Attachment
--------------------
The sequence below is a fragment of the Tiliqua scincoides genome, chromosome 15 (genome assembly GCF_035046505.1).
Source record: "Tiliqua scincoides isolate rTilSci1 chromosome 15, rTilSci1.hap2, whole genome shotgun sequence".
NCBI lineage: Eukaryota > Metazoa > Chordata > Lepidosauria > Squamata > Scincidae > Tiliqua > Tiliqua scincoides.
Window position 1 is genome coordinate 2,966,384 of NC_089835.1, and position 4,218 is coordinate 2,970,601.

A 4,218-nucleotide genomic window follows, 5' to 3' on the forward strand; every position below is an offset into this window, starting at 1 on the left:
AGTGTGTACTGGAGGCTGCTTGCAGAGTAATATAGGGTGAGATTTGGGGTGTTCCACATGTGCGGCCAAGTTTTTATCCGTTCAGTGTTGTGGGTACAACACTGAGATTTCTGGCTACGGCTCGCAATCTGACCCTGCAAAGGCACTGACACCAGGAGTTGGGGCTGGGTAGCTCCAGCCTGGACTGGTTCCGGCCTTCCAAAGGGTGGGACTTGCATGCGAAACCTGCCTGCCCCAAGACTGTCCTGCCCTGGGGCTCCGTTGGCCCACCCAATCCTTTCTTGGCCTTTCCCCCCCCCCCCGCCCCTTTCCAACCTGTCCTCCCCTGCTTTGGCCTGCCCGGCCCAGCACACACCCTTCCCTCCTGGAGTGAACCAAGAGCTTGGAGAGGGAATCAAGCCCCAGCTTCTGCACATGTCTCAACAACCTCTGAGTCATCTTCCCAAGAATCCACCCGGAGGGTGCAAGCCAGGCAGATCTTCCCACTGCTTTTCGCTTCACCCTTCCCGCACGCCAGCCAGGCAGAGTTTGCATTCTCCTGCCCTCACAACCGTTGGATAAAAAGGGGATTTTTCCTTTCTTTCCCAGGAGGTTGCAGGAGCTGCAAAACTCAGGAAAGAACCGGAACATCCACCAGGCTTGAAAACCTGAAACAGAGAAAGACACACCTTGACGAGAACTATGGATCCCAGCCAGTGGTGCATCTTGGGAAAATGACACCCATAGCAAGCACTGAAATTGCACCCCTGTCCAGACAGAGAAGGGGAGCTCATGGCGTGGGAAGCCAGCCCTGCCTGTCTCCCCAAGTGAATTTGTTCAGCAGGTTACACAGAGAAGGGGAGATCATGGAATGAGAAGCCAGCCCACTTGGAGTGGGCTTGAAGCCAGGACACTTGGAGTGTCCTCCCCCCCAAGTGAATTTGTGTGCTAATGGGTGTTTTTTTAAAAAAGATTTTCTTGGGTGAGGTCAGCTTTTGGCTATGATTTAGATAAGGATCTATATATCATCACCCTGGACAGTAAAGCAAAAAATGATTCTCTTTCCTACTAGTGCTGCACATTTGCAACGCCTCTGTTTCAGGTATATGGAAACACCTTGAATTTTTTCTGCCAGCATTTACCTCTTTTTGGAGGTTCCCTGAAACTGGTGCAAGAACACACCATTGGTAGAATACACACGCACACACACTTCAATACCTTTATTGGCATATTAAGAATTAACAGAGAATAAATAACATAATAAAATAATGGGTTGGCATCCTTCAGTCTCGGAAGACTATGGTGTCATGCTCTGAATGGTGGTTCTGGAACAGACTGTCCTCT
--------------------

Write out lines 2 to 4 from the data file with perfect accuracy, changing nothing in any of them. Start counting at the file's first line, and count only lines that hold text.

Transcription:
Source record: "Tiliqua scincoides isolate rTilSci1 chromosome 15, rTilSci1.hap2, whole genome shotgun sequence".
NCBI lineage: Eukaryota > Metazoa > Chordata > Lepidosauria > Squamata > Scincidae > Tiliqua > Tiliqua scincoides.
Window position 1 is genome coordinate 2,966,384 of NC_089835.1, and position 4,218 is coordinate 2,970,601.